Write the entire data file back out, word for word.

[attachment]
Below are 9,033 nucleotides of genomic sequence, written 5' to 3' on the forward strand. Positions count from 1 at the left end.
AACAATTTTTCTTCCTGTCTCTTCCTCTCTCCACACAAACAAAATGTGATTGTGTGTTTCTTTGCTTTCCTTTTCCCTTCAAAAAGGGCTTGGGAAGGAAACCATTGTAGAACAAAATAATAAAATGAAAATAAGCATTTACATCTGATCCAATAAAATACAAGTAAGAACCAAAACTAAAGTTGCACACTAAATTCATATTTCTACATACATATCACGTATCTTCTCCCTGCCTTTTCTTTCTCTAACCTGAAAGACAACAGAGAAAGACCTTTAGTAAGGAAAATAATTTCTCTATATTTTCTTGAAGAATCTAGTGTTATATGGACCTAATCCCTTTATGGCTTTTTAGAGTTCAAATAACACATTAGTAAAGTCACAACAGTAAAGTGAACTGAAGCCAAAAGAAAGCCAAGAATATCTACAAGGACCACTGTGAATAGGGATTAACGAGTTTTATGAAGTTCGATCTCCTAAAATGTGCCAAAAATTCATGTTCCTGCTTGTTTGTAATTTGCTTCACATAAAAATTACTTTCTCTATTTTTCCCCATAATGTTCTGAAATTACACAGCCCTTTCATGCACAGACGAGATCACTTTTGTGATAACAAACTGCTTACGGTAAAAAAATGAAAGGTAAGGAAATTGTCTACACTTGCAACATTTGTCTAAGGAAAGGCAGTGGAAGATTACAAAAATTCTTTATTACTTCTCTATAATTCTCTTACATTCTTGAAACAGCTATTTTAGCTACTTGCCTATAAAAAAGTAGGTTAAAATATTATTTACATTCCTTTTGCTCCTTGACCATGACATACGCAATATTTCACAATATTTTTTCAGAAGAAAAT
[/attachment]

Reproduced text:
Below are 9,033 nucleotides of genomic sequence, written 5' to 3' on the forward strand. Positions count from 1 at the left end.
AACAATTTTTCTTCCTGTCTCTTCCTCTCTCCACACAAACAAAATGTGATTGTGTGTTTCTTTGCTTTCCTTTTCCCTTCAAAAAGGGCTTGGGAAGGAAACCATTGTAGAACAAAATAATAAAATGAAAATAAGCATTTACATCTGATCCAATAAAATACAAGTAAGAACCAAAACTAAAGTTGCACACTAAATTCATATTTCTACATACATATCACGTATCTTCTCCCTGCCTTTTCTTTCTCTAACCTGAAAGACAACAGAGAAAGACCTTTAGTAAGGAAAATAATTTCTCTATATTTTCTTGAAGAATCTAGTGTTATATGGACCTAATCCCTTTATGGCTTTTTAGAGTTCAAATAACACATTAGTAAAGTCACAACAGTAAAGTGAACTGAAGCCAAAAGAAAGCCAAGAATATCTACAAGGACCACTGTGAATAGGGATTAACGAGTTTTATGAAGTTCGATCTCCTAAAATGTGCCAAAAATTCATGTTCCTGCTTGTTTGTAATTTGCTTCACATAAAAATTACTTTCTCTATTTTTCCCCATAATGTTCTGAAATTACACAGCCCTTTCATGCACAGACGAGATCACTTTTGTGATAACAAACTGCTTACGGTAAAAAAATGAAAGGTAAGGAAATTGTCTACACTTGCAACATTTGTCTAAGGAAAGGCAGTGGAAGATTACAAAAATTCTTTATTACTTCTCTATAATTCTCTTACATTCTTGAAACAGCTATTTTAGCTACTTGCCTATAAAAAAGTAGGTTAAAATATTATTTACATTCCTTTTGCTCCTTGACCATGACATACGCAATATTTCACAATATTTTTTCAGAAGAAAAT